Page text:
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reposurgeon now has full Subversion support

From: Eric S. Raymond <esr_at_thyrsus.com>
Date: Mon, 19 Nov 2012 13:45:47 -0500 (EST)

Some of you will recall that I did a lot of work early this year
on the dump stream documentation as part of an effort to enable
reposurgeon to read Subversion dump files directly, translating
Subversion histories into a DVCS-style commit DAG that can then
be exported into git, hg, or bzr.

I am pleased to be able to announce that this effort has been
(somewhat belatedly) successful. The project had stalled for six
months, but production-quality Subversion support in reposurgeon has
now been verified by successful lift to DVCS of a large, old
Subversion repository with lots of ugly metadata corner cases in it
(the repo of the Network UPS Tools project).

Not only does it work, it even works *fast*. The dumpfile analyzer
cranks through more than a thousand commits per minute on vanilla
desktop hardware. Subversion contributor Greg Hudson deserves credit
for this, as he contributed a performance patch implementing
copy-on-write filemaps that tremendously sped up processing.

More than that, a slight extension of Greg's idea enabled me to
abolish some code that I had suspected (correctly, it turns out) of
harboring the subtle bug that had stalled the project for half a
year - eliminating another O(n**2) lookup that Greg hadn't been
originally targeting in the process.

It may be of interest that the bug involved incorrect translation of
two successive copies in opposite directions across a pair of
branches. Another case that gave me trouble was a branch delete
followed by a copy to the same branch name. A third was a directory
copy followed by a file change in one of the copied files *before*
commit.

There are also various mixtures of file system copies with Subversion
copy and commit operations that a tool like this needs to detect and
patch so the history looks as though proper Subversion operations
were used throughout, otherwise the commit DAG will be missing some
ancestry links that semantically ought to be there.

For example, if you (a) create a branch directory, (b) use file system
copy to populate it from another branch, and (c) commit, the DAG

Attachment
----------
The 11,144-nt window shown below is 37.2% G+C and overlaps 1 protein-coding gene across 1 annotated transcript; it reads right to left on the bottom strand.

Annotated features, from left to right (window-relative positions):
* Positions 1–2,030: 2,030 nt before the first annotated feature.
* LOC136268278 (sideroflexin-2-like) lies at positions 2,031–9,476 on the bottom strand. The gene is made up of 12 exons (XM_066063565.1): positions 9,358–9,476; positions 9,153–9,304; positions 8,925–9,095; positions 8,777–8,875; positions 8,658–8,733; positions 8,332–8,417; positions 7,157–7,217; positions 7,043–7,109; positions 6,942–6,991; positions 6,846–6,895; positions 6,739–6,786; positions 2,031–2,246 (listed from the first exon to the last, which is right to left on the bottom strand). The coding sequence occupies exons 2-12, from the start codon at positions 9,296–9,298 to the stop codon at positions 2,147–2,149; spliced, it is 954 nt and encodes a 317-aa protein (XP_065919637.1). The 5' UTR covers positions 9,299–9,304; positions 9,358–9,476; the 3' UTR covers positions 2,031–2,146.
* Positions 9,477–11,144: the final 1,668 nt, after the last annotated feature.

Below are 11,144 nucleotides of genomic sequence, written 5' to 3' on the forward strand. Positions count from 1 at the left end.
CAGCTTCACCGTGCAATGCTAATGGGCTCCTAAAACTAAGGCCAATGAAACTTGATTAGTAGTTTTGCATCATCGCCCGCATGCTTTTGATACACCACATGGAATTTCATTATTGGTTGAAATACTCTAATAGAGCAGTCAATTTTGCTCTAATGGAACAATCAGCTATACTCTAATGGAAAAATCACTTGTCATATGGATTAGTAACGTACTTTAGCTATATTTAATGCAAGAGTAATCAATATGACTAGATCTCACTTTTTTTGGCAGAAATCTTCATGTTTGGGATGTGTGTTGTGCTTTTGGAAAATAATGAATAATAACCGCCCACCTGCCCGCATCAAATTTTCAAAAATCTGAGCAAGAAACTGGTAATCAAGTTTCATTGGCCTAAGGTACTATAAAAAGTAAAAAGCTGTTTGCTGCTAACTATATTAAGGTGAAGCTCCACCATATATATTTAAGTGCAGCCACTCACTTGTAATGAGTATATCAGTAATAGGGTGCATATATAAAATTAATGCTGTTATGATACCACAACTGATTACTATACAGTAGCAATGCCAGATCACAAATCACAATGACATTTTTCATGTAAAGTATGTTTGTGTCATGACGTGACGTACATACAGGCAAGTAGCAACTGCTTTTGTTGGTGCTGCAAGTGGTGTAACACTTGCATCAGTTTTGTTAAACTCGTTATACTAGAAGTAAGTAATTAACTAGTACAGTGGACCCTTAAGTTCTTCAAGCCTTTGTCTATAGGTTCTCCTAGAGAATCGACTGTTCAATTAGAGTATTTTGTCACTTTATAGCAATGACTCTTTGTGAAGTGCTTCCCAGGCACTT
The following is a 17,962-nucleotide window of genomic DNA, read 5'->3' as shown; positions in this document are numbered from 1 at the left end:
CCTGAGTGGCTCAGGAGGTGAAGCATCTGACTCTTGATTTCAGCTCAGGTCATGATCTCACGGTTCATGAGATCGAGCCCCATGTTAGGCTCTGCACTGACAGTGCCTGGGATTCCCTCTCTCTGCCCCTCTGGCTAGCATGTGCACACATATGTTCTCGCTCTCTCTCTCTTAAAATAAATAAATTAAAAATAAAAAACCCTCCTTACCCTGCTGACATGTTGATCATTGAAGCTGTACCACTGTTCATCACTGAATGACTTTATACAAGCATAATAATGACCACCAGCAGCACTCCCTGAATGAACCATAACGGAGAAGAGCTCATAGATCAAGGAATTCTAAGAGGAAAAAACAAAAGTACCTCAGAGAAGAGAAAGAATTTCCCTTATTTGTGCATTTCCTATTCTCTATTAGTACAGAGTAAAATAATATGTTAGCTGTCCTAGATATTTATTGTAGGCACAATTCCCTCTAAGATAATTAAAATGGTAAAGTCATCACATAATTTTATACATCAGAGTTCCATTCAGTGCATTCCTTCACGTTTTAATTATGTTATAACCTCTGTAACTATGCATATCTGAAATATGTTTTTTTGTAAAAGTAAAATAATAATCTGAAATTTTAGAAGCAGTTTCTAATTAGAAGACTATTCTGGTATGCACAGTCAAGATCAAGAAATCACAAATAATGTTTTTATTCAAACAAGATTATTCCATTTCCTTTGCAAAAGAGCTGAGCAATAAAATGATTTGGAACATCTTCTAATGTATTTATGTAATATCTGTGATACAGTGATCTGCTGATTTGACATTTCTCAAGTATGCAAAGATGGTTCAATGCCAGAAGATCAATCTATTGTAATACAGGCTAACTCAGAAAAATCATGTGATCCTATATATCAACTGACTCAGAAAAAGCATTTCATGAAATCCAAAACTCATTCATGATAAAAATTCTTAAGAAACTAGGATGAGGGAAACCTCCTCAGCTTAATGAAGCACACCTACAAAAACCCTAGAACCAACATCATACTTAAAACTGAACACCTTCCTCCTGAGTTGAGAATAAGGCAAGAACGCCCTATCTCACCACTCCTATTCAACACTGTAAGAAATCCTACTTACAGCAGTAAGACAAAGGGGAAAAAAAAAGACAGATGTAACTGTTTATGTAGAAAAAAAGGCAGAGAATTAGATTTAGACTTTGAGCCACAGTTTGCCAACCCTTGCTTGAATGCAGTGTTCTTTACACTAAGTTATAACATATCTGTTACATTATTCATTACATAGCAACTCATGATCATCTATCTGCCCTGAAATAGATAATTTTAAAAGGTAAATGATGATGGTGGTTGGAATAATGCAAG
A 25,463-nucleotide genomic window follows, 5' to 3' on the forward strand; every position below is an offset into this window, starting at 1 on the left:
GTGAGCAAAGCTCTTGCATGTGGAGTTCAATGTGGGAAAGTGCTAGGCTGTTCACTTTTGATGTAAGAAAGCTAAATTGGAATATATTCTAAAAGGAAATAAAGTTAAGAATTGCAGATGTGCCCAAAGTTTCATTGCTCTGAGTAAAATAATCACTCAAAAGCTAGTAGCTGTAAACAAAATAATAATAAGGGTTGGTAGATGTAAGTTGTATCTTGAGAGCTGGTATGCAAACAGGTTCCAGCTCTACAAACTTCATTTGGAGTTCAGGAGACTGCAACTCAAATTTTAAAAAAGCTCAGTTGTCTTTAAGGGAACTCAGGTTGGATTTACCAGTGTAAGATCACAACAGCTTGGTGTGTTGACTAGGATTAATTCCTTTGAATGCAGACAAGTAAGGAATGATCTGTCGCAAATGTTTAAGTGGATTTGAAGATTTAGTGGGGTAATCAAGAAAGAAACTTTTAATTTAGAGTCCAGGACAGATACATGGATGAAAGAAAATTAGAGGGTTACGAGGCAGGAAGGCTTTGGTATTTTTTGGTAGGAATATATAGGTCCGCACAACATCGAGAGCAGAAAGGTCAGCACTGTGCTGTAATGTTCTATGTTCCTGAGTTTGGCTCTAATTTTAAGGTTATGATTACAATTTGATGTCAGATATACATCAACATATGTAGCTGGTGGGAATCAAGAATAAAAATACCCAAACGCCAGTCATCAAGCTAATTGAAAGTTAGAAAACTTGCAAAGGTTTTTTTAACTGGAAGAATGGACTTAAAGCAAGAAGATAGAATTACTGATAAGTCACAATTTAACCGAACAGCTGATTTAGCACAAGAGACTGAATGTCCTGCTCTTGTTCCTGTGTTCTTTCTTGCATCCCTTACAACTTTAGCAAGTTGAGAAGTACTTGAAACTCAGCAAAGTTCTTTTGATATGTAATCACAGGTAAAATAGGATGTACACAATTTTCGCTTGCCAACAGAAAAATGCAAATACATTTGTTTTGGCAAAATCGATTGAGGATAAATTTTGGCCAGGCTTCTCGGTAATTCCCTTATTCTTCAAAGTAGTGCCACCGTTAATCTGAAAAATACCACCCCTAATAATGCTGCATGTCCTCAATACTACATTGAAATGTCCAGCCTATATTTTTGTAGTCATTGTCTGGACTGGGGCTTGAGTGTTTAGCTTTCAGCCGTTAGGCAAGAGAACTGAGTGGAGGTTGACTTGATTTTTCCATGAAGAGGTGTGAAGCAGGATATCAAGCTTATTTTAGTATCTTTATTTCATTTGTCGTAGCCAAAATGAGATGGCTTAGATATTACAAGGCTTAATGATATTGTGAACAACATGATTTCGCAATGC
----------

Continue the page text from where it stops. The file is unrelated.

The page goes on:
builder needs to detect this and treat step (b) as though it had been
done with Subversion directory and/or file copies. Fortunately
this is a relatively simple exercise in hash matching.

I'm still polishing; one thing that needs more work is interpretation
of mergeinfo properties. The cherry-picking model Subversion uses
doesn't match the way git/hg/bzr want to do things. Simple mergeinfos
translate well but there are complex cases that yield perverse-looking
merge links.

Still, all that wrestling with strange corner cases paid off -
reposurgeon is now better at translating Subversion repos to DVCS
histories than anything else out there. It even handles cross-branch
mixed commits without breaking stride.

But it doesn't try to do everything. One of the philosophical premises
behind reposurgeon was that repository translation is more like
literary translation than people who write repository-conversion tools
normally understand. That is, low-level mechanical translations don't
work very well - they need to be cleaned up by a human who understands
the ontological mismatches between VCSes and the idioms of both source
and target VCS.

A very simple example of this requirement is: what should be done with
Subversion revision references like r456 in commit comments? Not just
"what should they be translated into?" but "how can we even
*recognize* them reliably?" Humans come up with lots of variant ways
to write these even within the same repo, and mechanical translators
have trouble spotting them all.

reposurgeon was built with the goal of amplifying human judgment
(making it as easy as possible for a human to improve on reposurgeon's
basic mechanical translation) rather than trying to eliminate human
judgment. This choice now seems well vindicated.

-- 
		Eric S. Raymond
The only purpose for which power can be rightfully exercised over any
member of a civilized community, against his will, is to prevent harm
to others. His own good, either physical or moral, is not a sufficient
warrant.	-- John Stuart Mill, "On Liberty", 1859
Received on 2012-11-19 19:47:00 CET

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